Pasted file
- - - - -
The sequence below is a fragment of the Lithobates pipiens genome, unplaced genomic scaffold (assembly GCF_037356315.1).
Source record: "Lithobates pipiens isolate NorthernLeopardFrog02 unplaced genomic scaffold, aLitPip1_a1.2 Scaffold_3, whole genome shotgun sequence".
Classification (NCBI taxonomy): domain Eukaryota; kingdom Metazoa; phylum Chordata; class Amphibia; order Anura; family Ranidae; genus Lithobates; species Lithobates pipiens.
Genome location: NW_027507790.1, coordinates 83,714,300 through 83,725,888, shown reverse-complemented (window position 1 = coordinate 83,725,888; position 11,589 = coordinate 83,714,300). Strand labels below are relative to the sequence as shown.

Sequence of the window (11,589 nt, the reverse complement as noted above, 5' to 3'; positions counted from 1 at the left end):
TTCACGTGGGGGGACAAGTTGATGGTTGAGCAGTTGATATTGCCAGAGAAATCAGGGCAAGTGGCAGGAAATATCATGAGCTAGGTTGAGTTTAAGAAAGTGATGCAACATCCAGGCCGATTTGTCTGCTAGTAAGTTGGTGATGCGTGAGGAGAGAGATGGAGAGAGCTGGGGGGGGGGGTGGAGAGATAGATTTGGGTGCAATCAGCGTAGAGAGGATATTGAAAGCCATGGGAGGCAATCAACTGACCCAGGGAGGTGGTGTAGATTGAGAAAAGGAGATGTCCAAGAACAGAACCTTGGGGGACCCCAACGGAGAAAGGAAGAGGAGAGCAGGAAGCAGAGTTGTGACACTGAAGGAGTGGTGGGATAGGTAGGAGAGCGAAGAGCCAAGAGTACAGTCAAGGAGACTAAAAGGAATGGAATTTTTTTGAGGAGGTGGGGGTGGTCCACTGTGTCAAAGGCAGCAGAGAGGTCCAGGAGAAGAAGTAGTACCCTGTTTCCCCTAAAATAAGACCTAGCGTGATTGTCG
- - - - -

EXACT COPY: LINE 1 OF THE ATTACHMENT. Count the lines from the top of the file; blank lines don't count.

The sequence below is a fragment of the Lithobates pipiens genome, unplaced genomic scaffold (assembly GCF_037356315.1).